250-kilowatt electrolyser produces first hydrogen in Lingen

The GET H2 TransHyDE joint project based in Lingen has reached an important milestone: hydrogen was produced for the first time on the site of the RWE gas-fired power plant in Emsland (KEM) using a high-temperature solid oxide electrolyser (SOEC) from Sunfire. The electrolyser, with an output of 250 kilowatts (kW), is part of a test facility at which nine project partners are investigating how hydrogen can be safely and reliably transported and stored through pipelines.

The electrolyser, which is installed in an overseas container, can produce around 170 kilogrammes of hydrogen per day at full load. A day’s production would theoretically be enough to power a car with a fuel cell engine for 17,000 kilometres. However, the hydrogen from the 250-kW plant in Lingen is needed for research purposes. It will be fed into a 130-metre-long test line (loop) as part of the GET H2 TransHyDE research project, where companies and research institutes are developing technologies for the optimal use of hydrogen.

Sopna Sury, COO Hydrogen at RWE Generation: “With the commissioning of this first electrolyser, RWE has officially started to produce hydrogen in Lingen. These 250 kilowatts of electrolysis capacity for the GET H2 TransHyDE research project are an important first step for us, and it will quickly be followed by others. In a few months, our 14-megawatt pilot electrolyser at the Lingen plant, our first one that will produce hydrogen on an industrial scale, will also go into operation.”

Nils Aldag, CEO of Sunfire: “Germany has set itself the goal of becoming the lead market for hydrogen technologies. To achieve this, we also need a strong domestic market where technology providers and customers move forward together. With our partner RWE, we are validating the next generation of electrolysers with high-temperature SOEC electrolysis. In parallel, we are building a pressurised alkaline electrolyser on an industrial scale in Lingen. This is how we are gathering experience and developing standards together.”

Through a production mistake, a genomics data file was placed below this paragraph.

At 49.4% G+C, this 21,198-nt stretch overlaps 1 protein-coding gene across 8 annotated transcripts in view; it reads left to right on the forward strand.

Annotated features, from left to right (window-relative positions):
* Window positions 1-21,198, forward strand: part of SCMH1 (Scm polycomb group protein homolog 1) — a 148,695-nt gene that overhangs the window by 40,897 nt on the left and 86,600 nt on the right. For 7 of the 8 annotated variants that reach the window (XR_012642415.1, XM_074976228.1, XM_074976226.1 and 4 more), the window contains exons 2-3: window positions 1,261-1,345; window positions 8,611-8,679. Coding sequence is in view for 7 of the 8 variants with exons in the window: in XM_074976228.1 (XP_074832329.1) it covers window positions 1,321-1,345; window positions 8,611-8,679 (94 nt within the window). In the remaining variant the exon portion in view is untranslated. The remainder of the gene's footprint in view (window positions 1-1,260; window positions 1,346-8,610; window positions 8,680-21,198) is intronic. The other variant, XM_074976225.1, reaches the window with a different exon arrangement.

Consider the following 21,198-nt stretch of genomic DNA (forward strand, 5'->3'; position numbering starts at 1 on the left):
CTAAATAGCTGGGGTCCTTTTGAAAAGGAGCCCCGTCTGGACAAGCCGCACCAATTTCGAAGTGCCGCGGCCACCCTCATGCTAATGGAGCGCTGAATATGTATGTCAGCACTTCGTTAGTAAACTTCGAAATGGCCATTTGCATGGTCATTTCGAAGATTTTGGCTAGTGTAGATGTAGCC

In the coming weeks, a piston compressor will be put into operation next to the 250-kW electrolyser. This will allow hydrogen to be compressed to the 58-bar of pressure required for pipeline transport. The first tests on the TransHyDE test pipeline will start at the beginning of 2024.

The companies Adlares, Evonik, Meter-Q Solutions, Nowega, OGE, Rosen and RWE, together with the DVGW Research Unit at the Engler-Bunte Institute of the Karlsruhe Institute of Technology and the University of Potsdam, are researching the infrastructure required for green hydrogen in the public space in the joint project GET H2 TransHyDE. The nine partners are gathering knowledge on how to transport hydrogen. To this end, they are setting up a test environment in which they are investigating how to measure the quality and quantity of hydrogen. They are also optimising compressor concepts and looking at how hydrogen affects materials. Other aspects are technologies for remote leakage detection and for pipeline inspection and maintenance.

TransHyDE is one of the German hydrogen lead projects funded by the Federal Ministry of Education and Research is to advance the implementation of the National Hydrogen Strategy. The Ministry is funding the project to the tune of 11.63 million euros.